Mayor Matt Doherty said the first change order did not exceed 20 percent because the total awarded contract was for $11.1 million, making the change order percent about 12.6 percent. His calculation was based on keeping the cost of the sea wall/dunes — which were never built — in the contract.

Mr. Pringle said the fact the borough decreased the price of the engineered dune system in the second change order “proves a point” that that item should not have been part of the contract in the first place or calculated in as part of the reduction of the first change order.

The only time the total number of change orders are able to exceed 20 percent of the contract is when “the factual circumstances make it reasonably possible to execute a new contract for the additional work,” such as when there is an unforeseen circumstance or a “differing site condition is combined with a situation which renders execution of a new contract an unreasonable interference with the efficient completion of the work,” according to the code.

If a change order exceeds 20 percent, a series of steps need to be taken, such as having a written certificate justifying the performance of the work and approval of the change order by the governing body prior to the work being executed, according to the code.

Mr. Pringle also said some of the items on the first change order should not have been there because they were not “unforeseeable problems.” These items, he said, include the light pole foundations and electric conduits.


The purpose of the change order code, Mr. Pringle said, is to “make the bidding process fair and a true competition for the lowest price for the tax payers.”

If the contractor knows he can get additional work through change orders, then the company has an incentive to put in an unreasonably low bid knowing they can get that additional work, Mr. Pringle said, noting that possibility is “troubling.”

Mr. Pringle said he does not know if that was done in Belmar in this case.

“I found the whole process very troubling,” he said, including the fact each time a change order was brought to the governing body, the work had already been completed.

Ms. Connolly said “change orders are never fun,” but the borough is within the statutory guidelines and was able to deliver a “really fabulous product.”

In all instances — the two change orders for Epic Management and the one change order for Precise Construction — the work began prior to the governing body approving it, which is in violation of the code.

According to the code, the governing body shall pass a resolution authorizing the change to the contract, and that resolution “shall be passed before execution of the change order. No work shall be performed or purchases made on the involved phase of the contract until the resolution is passed.”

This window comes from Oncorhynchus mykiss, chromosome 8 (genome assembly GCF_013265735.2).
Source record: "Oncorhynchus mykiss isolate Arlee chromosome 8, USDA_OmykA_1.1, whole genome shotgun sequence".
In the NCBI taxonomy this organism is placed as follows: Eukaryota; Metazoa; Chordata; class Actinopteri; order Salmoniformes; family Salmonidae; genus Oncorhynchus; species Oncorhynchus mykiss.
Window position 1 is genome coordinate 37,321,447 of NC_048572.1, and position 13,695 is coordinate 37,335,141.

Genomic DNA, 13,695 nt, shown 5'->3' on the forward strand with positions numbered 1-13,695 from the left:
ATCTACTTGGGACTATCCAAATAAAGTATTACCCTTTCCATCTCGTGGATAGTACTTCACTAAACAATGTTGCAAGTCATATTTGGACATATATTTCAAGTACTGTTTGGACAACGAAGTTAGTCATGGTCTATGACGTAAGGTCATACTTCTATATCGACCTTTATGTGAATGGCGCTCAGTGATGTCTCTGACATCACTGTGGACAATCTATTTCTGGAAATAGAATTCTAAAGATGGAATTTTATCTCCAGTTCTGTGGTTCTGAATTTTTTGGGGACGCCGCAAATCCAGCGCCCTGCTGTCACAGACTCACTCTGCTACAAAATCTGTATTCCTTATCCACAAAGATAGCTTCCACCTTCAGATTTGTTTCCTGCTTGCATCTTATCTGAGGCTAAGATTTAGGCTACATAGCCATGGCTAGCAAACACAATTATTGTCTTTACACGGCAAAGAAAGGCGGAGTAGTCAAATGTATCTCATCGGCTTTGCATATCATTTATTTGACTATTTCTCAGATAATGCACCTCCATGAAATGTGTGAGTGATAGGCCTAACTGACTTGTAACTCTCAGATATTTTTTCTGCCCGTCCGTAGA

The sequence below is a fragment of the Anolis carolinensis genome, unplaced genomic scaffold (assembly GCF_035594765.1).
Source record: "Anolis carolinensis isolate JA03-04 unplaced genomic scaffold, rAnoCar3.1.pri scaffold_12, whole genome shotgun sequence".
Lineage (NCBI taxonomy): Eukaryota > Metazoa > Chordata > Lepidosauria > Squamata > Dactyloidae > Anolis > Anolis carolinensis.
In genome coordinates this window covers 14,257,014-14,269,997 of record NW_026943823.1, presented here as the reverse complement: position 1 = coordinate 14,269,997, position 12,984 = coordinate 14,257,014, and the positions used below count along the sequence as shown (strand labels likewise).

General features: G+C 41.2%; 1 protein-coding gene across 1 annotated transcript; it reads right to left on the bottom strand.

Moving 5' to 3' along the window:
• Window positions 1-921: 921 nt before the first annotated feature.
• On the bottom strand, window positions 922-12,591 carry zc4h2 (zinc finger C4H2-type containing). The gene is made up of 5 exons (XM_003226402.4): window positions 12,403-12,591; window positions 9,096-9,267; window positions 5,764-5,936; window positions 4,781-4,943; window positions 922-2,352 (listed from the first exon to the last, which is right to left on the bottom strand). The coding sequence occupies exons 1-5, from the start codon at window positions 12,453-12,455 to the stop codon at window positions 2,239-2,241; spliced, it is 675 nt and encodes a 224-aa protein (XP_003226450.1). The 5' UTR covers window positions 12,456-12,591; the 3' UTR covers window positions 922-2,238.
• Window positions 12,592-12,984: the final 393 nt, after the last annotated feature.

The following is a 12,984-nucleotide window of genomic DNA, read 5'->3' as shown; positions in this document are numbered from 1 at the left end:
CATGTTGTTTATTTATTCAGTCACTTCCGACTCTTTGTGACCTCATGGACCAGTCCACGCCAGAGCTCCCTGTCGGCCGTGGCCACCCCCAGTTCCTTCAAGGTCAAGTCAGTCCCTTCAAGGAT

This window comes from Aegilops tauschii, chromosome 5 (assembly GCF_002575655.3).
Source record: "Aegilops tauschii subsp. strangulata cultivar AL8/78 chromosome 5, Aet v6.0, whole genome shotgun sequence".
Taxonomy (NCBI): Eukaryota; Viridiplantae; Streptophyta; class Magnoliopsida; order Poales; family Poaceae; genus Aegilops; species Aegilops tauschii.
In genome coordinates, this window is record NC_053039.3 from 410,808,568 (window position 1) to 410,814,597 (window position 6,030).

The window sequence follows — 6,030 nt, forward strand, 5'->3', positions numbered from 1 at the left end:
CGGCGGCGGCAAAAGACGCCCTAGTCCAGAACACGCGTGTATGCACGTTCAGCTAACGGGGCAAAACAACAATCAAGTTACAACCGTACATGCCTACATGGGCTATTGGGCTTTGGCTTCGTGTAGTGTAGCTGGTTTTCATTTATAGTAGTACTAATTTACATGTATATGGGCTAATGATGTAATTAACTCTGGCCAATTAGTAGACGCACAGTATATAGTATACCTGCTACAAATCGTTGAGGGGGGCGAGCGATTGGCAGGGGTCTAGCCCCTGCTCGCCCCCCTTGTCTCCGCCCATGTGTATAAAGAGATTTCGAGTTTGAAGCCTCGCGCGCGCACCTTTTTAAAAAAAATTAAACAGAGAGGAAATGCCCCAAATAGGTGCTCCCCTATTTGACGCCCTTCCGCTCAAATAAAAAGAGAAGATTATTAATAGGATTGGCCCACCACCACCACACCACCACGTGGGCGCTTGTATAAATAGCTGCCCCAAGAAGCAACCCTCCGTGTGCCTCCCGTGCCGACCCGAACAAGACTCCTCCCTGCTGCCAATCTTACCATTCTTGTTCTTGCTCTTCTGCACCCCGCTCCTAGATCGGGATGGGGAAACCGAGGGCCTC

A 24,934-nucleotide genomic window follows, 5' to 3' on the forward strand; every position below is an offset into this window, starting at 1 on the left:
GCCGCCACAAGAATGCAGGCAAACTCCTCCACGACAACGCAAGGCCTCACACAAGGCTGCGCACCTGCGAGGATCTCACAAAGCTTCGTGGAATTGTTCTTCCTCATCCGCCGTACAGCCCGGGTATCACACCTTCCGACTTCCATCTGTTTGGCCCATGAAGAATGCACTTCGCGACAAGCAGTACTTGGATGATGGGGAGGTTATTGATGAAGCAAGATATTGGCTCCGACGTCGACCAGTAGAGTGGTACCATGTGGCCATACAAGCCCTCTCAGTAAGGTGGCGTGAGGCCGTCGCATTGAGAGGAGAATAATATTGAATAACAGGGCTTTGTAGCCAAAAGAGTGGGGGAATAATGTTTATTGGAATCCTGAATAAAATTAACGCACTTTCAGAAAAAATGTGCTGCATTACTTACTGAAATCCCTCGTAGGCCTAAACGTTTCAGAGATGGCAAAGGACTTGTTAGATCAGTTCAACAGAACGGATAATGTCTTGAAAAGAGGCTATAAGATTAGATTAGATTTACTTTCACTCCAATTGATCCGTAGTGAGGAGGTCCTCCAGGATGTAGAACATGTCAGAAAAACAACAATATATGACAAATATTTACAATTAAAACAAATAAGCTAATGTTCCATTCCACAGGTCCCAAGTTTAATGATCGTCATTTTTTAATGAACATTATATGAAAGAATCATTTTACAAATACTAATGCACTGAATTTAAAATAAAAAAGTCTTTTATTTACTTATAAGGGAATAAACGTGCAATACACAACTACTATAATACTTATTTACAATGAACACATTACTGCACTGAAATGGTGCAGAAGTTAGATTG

Mr. Pringle said the problem with doing work prior to issuing the change order is that it deprives citizens the right to challenge that change order.

So when the change order is brought before the public for a vote it is a “fait accompli,” Mr. Pringle said.

Also, if citizens decide to challenge the change order in court, there is “no effective relief” because the work has already been completed, he said.

 Yeah, sounds like he’s one of us now.


*****Important notice:   Promoting the total destruction of an entire town is very expensive and we need your help to achieve our evil ends.  Please donate as much as you can to:

“Burke and Schneck for Council”

P.O. Box 391

Belmar, N.J. 07719



  1. claire deicke wrote:

    Your sarcasm indicates that I struck a nerve.( you took a childish approach with your remarks)) you expect that no one would respond to the many letters/remarks smearing all that we’ve done post Sandy? Kind of one-way thinking on your part…..last I heard I have the same rights as others….don’t think you grasp the magnitude of post Sandy work/events..lots needed to be done……while your defense is interesting, and in your mind well-intended, it’s perceived as political fodder by many….certainly things are heating up since the primary election ….

    Friday, June 14, 2013 at 10:22 pm | Permalink
  2. joegoofinoff wrote:

    Mrs Deicke, does this mean you won’t be contributing to the, Burke, Schneck election campaign???

    Sunday, June 16, 2013 at 5:15 pm | Permalink
  3. claire deicke wrote:

    Joe-Like your sense of humor-with all this political mayhem going on, we certainly need it to lightening things up! Claire

    Sunday, June 16, 2013 at 9:18 pm | Permalink
  4. Tom Burke wrote:

    I would agree with a previous comment, Nerves have been struck…..keep on striking, that is how we get the word out.I sure do hope people realize that it is not you and I that are “wagging the dog”.

    Monday, June 17, 2013 at 7:43 am | Permalink